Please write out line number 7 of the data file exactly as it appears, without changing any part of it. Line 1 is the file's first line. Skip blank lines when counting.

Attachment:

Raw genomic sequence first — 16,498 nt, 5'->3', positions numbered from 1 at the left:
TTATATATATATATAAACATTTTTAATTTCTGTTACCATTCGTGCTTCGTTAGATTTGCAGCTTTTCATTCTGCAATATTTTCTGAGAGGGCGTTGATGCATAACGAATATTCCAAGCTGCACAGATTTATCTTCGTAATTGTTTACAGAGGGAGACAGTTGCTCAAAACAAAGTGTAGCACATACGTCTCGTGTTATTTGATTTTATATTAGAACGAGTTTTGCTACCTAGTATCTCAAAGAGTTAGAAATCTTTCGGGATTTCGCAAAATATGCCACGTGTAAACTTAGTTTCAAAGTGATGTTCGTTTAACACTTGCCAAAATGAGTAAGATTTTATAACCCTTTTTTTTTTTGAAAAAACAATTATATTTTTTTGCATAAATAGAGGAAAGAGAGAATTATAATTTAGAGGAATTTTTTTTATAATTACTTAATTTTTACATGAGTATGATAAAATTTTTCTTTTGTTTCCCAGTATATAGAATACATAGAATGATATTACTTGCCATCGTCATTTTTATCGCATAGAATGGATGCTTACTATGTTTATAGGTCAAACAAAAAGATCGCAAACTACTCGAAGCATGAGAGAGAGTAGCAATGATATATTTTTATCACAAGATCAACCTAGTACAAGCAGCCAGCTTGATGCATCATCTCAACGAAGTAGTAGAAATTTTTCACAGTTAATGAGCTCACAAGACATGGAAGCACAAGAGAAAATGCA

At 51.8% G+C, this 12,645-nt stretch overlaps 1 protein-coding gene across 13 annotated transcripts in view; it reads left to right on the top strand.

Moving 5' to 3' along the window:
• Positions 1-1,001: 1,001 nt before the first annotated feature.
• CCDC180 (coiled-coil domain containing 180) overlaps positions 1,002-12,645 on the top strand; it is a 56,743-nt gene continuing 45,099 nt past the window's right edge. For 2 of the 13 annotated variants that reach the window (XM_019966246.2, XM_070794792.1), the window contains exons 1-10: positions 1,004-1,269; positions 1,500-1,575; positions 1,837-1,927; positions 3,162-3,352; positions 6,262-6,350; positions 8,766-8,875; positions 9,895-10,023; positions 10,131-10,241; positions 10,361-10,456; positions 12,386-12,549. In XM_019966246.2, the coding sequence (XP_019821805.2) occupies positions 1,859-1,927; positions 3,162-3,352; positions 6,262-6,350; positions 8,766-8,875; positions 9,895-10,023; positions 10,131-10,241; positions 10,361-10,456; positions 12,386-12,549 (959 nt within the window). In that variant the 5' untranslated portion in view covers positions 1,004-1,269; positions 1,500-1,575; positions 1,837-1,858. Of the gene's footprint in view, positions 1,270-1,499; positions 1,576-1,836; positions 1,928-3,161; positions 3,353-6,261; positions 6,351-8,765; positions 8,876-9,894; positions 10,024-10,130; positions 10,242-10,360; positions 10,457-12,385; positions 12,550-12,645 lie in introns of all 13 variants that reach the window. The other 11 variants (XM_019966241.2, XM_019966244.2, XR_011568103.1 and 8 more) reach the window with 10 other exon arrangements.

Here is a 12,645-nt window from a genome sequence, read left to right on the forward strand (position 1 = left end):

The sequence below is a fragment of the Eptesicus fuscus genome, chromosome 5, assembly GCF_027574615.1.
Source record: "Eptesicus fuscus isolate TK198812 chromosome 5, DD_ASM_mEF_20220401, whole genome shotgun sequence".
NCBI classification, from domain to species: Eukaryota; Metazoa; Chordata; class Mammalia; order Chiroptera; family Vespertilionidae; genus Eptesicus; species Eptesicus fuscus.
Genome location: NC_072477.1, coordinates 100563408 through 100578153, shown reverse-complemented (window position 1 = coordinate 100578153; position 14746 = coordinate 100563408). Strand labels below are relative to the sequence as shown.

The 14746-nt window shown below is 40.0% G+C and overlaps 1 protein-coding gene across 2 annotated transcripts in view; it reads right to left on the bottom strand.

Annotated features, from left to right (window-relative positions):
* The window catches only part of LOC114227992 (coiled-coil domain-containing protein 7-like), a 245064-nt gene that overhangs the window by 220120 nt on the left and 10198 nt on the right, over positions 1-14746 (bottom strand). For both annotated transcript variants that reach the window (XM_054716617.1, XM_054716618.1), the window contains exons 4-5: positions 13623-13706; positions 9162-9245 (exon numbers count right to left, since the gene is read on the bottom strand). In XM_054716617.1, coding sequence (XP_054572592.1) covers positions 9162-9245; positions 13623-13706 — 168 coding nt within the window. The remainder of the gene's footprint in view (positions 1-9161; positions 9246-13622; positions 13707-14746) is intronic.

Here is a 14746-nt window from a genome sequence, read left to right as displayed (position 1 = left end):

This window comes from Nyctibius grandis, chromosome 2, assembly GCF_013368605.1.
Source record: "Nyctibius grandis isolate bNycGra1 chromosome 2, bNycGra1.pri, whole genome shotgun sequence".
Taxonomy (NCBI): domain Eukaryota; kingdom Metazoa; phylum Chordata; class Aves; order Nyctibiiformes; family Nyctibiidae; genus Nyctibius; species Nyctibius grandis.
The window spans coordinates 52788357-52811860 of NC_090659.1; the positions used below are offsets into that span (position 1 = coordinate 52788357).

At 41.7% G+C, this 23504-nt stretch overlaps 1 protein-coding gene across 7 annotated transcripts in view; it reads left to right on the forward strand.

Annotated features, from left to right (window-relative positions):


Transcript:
Here is a 12,645-nt window from a genome sequence, read left to right on the forward strand (position 1 = left end):